Over the Chinese New Year holiday from February 4 to February 10, Sanya received a total of 996,500 visitors and RMB 10.385 billion tourism revenue, an increase of 3.06% and 7.04% respectively. According to a study on the 2019 Chinese New Year Holiday Travel Trends from online travel service platform Tuniu.com, the tourism business in Sanya revealed two opposing phenomena: traditional sightseeing attractions suffered declining attendance, but demand in the mid-to-high-end market remained robust.
During the golden-week holiday in 2018, Atlantis Sanya welcomed 98,000 day visitors and 21,000 overnight guests. The room rate averaged RMB 5,200, and Mr. Qian said it was not coming down even after the holiday week.
During the 16 days up to the Spring Lantern Festival on February 19, Atlantis Sanya recorded RMB 150.4 million in operating income, including room revenue of RMB 77.8 million, room occupancy rate of approximately 93% and other related operating income of RMB 72.6 million.
Another contributor to the increase of visitors was the entertainment products tailored to Chinese families. The culture and entertainment event provider Fanxiu premiered its first original artwork C Show on February 5, the very first day of the holiday, and the attendance rate reached as high as 97%. Apart from its own channels, tickets were also available through Ctrip, Fliggy, Lvmama, Tuniu, Meituan and Damai, as well as local tour operators.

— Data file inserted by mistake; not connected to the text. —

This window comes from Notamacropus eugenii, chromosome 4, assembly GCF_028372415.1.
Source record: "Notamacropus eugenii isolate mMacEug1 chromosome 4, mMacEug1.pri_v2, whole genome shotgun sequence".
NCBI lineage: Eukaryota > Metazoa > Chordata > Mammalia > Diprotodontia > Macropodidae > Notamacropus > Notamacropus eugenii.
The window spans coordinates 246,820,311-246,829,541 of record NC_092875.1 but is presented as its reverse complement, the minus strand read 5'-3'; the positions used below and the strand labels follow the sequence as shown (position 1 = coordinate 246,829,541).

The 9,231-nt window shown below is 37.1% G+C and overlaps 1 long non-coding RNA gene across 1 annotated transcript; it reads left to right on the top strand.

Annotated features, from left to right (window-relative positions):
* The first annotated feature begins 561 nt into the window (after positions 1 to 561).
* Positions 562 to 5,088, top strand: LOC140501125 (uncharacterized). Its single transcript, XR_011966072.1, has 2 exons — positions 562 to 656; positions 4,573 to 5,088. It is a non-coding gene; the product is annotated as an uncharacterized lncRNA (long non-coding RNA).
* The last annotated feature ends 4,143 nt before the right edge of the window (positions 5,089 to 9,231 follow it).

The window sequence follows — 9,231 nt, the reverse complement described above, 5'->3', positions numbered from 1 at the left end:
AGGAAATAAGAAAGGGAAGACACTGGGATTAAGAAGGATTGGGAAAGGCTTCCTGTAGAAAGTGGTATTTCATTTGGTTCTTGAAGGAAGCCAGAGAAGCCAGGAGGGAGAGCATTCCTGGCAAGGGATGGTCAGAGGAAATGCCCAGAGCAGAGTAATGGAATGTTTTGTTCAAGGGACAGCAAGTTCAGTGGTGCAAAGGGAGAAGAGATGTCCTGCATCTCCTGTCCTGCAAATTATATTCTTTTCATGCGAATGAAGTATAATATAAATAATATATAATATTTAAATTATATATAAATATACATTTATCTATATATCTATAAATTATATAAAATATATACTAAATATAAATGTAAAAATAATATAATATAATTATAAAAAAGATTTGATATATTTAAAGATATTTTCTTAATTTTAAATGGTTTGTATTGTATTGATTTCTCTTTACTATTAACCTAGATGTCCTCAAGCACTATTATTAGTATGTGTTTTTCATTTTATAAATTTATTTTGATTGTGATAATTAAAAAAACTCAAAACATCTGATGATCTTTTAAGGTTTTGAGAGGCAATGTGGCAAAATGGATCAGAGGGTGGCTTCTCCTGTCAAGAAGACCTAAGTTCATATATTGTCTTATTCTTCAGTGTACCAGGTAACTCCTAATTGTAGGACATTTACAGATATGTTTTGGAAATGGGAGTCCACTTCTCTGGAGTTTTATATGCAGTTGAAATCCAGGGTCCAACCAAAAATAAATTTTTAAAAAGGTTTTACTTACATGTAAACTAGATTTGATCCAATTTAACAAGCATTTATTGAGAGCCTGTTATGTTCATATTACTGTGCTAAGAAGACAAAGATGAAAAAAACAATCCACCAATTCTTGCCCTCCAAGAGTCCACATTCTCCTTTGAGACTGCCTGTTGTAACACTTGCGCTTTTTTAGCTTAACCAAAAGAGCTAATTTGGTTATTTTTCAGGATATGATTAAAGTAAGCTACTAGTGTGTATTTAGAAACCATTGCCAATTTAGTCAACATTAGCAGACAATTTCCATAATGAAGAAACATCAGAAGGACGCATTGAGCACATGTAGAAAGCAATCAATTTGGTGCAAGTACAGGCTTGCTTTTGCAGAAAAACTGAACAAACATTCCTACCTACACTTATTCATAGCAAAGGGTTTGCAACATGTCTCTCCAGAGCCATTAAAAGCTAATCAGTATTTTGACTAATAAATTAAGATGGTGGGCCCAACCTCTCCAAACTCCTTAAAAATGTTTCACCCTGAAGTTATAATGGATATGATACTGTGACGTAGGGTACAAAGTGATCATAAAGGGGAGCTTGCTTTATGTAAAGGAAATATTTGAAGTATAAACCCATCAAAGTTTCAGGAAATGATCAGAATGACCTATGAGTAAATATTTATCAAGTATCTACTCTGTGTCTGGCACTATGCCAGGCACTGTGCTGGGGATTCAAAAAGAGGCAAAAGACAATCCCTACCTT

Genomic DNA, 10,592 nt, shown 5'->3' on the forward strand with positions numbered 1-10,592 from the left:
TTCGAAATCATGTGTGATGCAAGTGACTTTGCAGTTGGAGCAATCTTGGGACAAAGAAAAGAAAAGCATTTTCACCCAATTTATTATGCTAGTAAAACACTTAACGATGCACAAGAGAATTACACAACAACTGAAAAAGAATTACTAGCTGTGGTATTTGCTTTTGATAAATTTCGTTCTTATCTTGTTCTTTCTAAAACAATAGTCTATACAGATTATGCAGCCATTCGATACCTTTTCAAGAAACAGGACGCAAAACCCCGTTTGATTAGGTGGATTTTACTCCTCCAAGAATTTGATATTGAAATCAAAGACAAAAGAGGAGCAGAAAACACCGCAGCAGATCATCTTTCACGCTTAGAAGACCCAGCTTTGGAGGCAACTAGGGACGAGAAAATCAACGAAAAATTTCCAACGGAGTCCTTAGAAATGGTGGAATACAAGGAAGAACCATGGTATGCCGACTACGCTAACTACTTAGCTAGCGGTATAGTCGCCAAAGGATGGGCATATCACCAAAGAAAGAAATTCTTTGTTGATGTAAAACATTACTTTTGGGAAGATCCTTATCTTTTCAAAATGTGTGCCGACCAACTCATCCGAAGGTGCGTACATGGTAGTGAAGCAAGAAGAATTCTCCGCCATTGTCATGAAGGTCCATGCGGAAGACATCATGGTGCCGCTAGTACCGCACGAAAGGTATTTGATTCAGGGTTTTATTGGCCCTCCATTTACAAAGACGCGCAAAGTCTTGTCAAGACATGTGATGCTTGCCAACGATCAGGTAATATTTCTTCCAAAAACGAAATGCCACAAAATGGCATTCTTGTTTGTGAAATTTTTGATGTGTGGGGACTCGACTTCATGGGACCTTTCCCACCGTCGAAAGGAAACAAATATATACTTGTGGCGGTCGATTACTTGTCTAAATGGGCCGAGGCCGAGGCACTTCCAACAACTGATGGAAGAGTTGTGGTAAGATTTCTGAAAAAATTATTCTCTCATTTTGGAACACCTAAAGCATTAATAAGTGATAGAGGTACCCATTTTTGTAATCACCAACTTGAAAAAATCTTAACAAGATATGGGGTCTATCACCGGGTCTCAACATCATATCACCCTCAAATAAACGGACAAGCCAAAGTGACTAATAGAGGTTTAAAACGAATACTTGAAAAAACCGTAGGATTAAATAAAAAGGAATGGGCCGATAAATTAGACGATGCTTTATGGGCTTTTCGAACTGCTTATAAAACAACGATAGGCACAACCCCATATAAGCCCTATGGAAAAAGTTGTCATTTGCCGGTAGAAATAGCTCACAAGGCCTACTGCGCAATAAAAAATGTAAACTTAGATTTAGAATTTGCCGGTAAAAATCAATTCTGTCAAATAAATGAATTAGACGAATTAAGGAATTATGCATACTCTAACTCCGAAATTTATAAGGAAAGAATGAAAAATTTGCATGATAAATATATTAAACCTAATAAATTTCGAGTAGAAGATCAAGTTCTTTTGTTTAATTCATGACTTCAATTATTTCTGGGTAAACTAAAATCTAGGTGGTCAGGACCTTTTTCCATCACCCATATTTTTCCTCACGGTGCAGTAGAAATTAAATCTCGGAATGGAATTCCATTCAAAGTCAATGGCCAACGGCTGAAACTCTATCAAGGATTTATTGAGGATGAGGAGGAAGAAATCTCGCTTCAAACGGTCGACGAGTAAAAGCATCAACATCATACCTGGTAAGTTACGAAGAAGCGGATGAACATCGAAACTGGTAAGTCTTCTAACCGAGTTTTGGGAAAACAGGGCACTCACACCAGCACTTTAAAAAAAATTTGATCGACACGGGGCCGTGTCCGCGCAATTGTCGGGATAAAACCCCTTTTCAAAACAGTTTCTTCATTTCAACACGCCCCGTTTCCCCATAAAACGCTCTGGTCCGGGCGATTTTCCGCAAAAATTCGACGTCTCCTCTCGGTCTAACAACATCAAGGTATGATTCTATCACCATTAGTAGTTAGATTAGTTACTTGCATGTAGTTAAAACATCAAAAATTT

Other than Atlantis Sanya, the Lijiang project in southwestern Yunnan province and the Taicang project near Shanghai will become the next iconic destinations. There will be a Casa Cook hotel and a Sunwing resort of Thomas Cook in the two projects, and the two properties will be built by Fosun Tourism and managed by Thomas Cook China.
Fosun in China's leisure tourism
China’s leisure tourism is still in its early days when compared to the global environment, it lags far behind the established European and American markets in terms of the maturity, diversity, individuality, competitiveness, and segmentation of products and brands, said Mr. Qian.
A Frost & Sullivan report showed that leisure vacationers in China spent RMB 2,486 billion in 2017, representing a compound annual growth rate (CAGR) of 15.8%, from RMB 1,383 billion in 2013. It is expected to grow to RMB 4,549 billion in 2022, a CAGR of 12.8% from 2017.
In 2017, Fosun Tourism became the largest leisure tourism resorts group worldwide with total revenue of USD 1,667 million and a market share of 0.8%. The top five players together capture only 2.4% of the overall market share, meaning there’s still huge room for future growth.
In its IPO prospectus, Fosun Tourism said the Lijiang and Taicang projects would consume 52%, or approximately HK$ 1,908 million, of the net proceeds of the listing.
Though the numbers in its first public financial statement may look good, punters may be more interested in the expected return of the IPO proceeds and the profitability of its Atlantis Sanya, Lijiang and Taicang projects.
Fosun Tourism will not stop the hunt for international assets despite the current economic downturn and the uncertainty of Sino-US relationship. It will, however, have to resolve how to sustain profitable operations and reassure its shareholders.